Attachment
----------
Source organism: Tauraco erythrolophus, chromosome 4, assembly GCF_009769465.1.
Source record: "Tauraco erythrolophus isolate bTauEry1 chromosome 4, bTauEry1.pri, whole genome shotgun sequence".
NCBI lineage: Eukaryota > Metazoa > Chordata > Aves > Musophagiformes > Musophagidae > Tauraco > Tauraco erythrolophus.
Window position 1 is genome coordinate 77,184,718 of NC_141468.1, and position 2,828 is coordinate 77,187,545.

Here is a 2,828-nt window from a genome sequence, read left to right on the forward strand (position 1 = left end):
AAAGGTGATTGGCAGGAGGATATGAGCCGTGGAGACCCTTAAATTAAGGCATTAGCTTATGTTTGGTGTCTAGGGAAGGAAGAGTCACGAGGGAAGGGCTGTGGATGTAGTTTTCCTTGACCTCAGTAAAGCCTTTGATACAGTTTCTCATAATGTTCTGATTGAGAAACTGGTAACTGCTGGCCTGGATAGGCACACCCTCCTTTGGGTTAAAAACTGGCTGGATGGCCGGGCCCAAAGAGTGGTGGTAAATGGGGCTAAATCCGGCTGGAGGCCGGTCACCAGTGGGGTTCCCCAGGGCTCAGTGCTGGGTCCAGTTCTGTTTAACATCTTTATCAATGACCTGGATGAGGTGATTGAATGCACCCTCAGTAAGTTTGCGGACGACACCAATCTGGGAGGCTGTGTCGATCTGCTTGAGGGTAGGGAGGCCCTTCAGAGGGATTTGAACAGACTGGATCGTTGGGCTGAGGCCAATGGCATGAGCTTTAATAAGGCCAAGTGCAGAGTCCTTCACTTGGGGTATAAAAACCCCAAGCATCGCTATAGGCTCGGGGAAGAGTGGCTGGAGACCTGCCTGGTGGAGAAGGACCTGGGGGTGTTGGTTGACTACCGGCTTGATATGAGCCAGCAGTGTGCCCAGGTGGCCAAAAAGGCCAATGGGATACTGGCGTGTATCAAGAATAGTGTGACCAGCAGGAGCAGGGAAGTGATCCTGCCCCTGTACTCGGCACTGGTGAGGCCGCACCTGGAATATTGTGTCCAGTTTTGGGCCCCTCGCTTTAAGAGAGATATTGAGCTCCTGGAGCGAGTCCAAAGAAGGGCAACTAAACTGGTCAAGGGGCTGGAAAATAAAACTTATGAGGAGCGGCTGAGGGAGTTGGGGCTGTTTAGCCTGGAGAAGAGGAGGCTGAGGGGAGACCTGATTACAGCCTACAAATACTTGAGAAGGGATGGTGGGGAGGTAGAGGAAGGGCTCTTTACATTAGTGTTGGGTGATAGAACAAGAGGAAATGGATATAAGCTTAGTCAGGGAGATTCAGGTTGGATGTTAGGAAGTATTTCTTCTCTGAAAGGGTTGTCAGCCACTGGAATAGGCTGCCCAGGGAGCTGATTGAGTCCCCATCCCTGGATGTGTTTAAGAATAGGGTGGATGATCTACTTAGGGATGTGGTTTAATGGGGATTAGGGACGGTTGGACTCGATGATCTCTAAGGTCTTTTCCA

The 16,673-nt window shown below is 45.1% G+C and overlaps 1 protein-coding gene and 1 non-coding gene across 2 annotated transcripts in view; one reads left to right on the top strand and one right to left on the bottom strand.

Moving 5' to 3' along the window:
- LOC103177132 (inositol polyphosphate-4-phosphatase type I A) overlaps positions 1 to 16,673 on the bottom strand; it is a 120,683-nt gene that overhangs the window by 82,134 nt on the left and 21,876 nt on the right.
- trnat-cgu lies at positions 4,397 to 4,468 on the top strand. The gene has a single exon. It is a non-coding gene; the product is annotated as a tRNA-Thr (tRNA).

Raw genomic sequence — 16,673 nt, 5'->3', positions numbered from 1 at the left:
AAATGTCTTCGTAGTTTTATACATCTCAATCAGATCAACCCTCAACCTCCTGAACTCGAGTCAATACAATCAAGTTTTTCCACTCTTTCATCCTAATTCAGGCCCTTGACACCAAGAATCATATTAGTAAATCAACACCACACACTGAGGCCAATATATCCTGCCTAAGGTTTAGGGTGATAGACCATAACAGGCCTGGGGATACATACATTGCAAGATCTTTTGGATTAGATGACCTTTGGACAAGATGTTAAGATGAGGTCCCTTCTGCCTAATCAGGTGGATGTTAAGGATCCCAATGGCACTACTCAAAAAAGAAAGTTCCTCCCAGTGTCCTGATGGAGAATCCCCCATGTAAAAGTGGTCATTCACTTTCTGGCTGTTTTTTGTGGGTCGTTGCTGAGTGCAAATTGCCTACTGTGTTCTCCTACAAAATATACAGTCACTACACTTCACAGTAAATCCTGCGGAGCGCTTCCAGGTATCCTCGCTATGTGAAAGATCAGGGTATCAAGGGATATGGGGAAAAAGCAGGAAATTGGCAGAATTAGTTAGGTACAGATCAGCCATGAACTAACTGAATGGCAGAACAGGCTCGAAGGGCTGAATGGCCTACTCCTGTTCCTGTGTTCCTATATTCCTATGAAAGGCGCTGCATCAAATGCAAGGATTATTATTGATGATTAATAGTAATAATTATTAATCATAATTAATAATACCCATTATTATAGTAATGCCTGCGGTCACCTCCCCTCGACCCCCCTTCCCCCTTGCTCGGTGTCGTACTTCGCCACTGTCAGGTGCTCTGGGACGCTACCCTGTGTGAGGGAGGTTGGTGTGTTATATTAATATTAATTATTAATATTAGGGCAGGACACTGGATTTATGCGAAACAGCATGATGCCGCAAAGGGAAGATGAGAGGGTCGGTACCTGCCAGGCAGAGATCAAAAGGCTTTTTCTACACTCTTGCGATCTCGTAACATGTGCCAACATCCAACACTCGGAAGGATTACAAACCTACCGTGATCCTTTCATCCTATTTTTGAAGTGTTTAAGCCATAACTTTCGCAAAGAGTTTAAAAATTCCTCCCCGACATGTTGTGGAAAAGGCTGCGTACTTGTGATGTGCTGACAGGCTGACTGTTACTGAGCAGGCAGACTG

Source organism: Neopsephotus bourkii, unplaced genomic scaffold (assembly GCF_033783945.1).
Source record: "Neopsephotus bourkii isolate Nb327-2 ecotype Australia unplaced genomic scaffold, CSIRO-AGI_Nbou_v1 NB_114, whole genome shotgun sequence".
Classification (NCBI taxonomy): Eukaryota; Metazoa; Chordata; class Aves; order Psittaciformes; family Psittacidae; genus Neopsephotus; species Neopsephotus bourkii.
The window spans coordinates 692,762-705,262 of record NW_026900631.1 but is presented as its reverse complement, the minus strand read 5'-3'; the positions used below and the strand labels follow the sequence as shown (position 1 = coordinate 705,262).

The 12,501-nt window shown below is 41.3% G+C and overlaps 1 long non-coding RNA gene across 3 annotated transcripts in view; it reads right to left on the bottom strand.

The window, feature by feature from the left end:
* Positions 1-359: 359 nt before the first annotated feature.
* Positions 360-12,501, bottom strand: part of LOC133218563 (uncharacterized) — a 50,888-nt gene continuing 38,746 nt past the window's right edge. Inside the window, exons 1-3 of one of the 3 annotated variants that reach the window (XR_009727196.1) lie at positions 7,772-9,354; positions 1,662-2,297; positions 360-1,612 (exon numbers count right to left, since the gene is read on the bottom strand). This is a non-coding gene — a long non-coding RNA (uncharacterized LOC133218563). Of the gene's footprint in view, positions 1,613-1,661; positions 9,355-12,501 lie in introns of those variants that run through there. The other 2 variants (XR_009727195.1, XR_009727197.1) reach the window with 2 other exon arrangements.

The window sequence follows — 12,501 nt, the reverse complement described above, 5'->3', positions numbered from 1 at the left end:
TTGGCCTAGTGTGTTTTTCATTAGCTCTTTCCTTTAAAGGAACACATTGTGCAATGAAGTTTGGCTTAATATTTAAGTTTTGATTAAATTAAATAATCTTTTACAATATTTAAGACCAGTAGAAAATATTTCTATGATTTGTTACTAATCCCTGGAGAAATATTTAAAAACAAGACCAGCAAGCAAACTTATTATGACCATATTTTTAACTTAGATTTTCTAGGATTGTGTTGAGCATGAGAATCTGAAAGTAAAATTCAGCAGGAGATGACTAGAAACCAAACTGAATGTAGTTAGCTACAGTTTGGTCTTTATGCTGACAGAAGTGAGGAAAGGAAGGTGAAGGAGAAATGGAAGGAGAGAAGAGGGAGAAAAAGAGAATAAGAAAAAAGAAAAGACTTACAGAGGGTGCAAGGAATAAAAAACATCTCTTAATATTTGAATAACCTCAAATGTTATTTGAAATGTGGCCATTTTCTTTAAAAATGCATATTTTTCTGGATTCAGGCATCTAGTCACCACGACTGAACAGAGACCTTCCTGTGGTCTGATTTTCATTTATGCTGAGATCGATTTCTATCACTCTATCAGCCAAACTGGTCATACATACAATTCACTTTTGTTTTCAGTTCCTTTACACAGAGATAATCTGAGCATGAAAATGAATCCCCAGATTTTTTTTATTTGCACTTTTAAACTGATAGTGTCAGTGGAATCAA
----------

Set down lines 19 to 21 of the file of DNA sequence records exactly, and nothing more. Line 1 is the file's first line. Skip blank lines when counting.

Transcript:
* Positions 1-359: 359 nt before the first annotated feature.
* Positions 360-12,501, bottom strand: part of LOC133218563 (uncharacterized) — a 50,888-nt gene continuing 38,746 nt past the window's right edge. Inside the window, exons 1-3 of one of the 3 annotated variants that reach the window (XR_009727196.1) lie at positions 7,772-9,354; positions 1,662-2,297; positions 360-1,612 (exon numbers count right to left, since the gene is read on the bottom strand). This is a non-coding gene — a long non-coding RNA (uncharacterized LOC133218563). Of the gene's footprint in view, positions 1,613-1,661; positions 9,355-12,501 lie in introns of those variants that run through there. The other 2 variants (XR_009727195.1, XR_009727197.1) reach the window with 2 other exon arrangements.

The window sequence follows — 12,501 nt, the reverse complement described above, 5'->3', positions numbered from 1 at the left end: